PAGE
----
Clean borders – avoid evolving resistance on the fence line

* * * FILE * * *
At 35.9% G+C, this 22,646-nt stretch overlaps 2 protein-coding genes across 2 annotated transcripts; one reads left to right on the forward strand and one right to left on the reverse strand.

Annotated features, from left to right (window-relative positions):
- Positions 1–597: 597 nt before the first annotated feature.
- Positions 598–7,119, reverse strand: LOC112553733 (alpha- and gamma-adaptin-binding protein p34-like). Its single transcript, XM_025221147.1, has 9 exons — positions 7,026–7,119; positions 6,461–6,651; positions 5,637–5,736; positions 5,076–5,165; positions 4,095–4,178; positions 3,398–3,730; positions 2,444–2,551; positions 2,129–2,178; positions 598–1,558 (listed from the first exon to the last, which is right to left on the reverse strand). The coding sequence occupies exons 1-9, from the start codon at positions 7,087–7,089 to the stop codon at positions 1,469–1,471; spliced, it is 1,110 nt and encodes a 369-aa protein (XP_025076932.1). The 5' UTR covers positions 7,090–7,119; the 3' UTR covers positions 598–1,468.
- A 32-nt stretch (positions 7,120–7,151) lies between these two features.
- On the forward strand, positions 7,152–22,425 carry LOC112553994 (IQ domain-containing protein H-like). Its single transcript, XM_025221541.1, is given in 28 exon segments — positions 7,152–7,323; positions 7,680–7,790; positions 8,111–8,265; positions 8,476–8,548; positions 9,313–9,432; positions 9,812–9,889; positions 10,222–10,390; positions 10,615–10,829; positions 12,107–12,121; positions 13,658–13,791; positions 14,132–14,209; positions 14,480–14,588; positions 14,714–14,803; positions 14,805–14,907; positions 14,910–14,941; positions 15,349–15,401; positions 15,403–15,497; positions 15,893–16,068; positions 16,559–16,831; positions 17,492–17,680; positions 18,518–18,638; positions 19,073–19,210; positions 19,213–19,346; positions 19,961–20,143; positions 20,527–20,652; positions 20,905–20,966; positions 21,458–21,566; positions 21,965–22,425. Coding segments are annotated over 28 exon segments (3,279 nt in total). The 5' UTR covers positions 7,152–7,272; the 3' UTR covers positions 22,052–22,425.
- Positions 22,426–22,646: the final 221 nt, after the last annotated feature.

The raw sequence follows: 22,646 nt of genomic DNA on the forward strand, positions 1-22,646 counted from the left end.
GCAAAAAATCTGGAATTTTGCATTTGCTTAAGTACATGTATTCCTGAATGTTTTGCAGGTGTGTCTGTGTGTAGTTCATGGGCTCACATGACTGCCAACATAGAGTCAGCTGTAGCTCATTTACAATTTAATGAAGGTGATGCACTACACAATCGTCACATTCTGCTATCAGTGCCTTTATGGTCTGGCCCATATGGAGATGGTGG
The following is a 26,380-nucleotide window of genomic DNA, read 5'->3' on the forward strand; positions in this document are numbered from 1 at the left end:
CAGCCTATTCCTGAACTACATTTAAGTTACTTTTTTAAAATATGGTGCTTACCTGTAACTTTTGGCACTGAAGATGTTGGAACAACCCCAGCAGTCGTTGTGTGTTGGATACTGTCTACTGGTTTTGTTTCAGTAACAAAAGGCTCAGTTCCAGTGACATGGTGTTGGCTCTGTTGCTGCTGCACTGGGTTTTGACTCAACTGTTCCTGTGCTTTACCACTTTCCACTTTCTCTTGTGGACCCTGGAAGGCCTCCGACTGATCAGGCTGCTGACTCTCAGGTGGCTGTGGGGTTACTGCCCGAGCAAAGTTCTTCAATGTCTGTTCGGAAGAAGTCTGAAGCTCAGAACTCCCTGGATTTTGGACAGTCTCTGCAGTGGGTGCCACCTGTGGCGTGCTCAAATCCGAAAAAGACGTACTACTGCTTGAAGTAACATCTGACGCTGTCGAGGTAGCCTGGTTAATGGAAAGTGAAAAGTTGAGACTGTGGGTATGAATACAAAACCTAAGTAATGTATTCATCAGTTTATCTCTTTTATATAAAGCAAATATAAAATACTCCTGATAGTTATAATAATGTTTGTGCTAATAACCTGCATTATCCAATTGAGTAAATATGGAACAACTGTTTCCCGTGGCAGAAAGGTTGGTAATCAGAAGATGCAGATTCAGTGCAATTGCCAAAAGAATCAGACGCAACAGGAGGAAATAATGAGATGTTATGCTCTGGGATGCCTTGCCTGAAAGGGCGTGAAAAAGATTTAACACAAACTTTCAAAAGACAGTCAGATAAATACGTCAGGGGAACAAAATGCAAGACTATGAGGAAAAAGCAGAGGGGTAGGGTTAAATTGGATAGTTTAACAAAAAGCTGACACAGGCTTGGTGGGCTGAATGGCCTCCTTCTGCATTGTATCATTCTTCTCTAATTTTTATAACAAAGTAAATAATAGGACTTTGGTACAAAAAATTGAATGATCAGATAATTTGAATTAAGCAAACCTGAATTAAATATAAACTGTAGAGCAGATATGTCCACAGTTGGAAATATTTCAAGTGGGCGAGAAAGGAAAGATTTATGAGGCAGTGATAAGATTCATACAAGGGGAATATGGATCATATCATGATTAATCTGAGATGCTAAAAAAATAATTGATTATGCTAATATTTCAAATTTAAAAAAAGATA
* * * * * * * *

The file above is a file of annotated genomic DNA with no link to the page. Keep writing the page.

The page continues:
About one-quarter of glyphosate-resistant populations within broadacre cropping situations across Australia come from fencelines and other non-cropping areas of the farm. Along paddock borders, where there is no crop competition, weeds can flourish and, if not controlled, set lots of seed. The traditional approach has been to treat these weeds with glyphosate to keep borders clean but after 20-odd years this option is now failing and paddock borders are becoming a significant source of glyphosate-resistant weed seed. Weed researcher Eric Koetz said the limited options for managing weeds along irrigation infrastructure and other non-crop areas is a problem and is putting additional pressure on knock-down herbicides in irrigated systems. In some situations, cultivation can be used to kill the weeds and provide a firebreak, but on light soils this may pose an erosion risk and mowing or slashing may be safer options. Another possible tactic is to continue using herbicides but to ensure that a clean-up operation is carried out before any survivors can set seed. Some growers are choosing to increase the heat on weeds along the borders by planting the crop right to the fence and then baling the outside lap and spraying with a knockdown herbicide to kill any weeds and provide a firebreak. Another good option in some situations is to maintain a healthy border of vegetation using non-invasive grasses. In Queensland, buffel grass is a good example of a grass that can outcompete other weeds while not invading crop lands. If only herbicides are used on fencelines, resistance is inevitable. Surviving weeds on fencelines have no competition and access to plenty of soil moisture, so they set a lot of seed and resistance can easily flow into neighbouring paddocks. Other resources It’s time for a glyphosate intervention Farm hygiene cottons on – Cleave Rogan, St George What’s new in management of herbicide resistant weeds on fencelines? Keeping the farm clean – Graham Clapham, Norwin Don’t jeopardise glyphosate for clean fencelines Keeping fencelines clean Resistance risk to knock-down herbicides on irrigated cotton farms